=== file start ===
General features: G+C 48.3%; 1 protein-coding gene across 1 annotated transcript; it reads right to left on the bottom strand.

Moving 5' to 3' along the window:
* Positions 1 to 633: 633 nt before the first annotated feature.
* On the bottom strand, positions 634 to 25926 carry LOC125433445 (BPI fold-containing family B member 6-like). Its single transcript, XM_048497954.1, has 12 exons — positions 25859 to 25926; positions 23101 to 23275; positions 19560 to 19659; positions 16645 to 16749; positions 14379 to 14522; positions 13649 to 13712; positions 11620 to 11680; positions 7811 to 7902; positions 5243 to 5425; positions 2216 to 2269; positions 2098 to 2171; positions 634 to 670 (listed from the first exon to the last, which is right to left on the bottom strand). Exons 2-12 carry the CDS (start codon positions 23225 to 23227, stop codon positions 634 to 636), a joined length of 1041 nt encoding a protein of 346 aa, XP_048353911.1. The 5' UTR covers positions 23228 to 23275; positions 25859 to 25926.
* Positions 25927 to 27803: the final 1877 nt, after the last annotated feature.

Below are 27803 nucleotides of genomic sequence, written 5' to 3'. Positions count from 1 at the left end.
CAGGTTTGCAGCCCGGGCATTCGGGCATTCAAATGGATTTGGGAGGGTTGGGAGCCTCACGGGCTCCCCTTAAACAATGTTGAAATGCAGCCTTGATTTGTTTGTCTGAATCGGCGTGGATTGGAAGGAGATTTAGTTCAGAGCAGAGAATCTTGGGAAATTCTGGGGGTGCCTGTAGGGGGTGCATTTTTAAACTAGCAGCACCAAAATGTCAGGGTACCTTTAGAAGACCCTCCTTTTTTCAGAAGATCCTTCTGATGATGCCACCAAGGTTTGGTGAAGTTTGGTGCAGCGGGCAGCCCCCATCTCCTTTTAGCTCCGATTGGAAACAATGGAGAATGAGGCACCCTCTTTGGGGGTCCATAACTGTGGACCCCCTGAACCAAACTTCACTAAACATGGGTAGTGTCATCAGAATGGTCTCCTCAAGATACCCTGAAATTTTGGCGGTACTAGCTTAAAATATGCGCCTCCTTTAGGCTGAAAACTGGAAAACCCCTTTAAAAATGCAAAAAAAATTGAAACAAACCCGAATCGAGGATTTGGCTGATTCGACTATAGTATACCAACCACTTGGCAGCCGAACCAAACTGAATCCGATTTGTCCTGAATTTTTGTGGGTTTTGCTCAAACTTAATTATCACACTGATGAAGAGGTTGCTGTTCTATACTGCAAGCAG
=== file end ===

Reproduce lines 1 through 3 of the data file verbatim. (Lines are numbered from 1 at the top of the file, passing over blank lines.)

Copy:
General features: G+C 48.3%; 1 protein-coding gene across 1 annotated transcript; it reads right to left on the bottom strand.

Moving 5' to 3' along the window:
* Positions 1 to 633: 633 nt before the first annotated feature.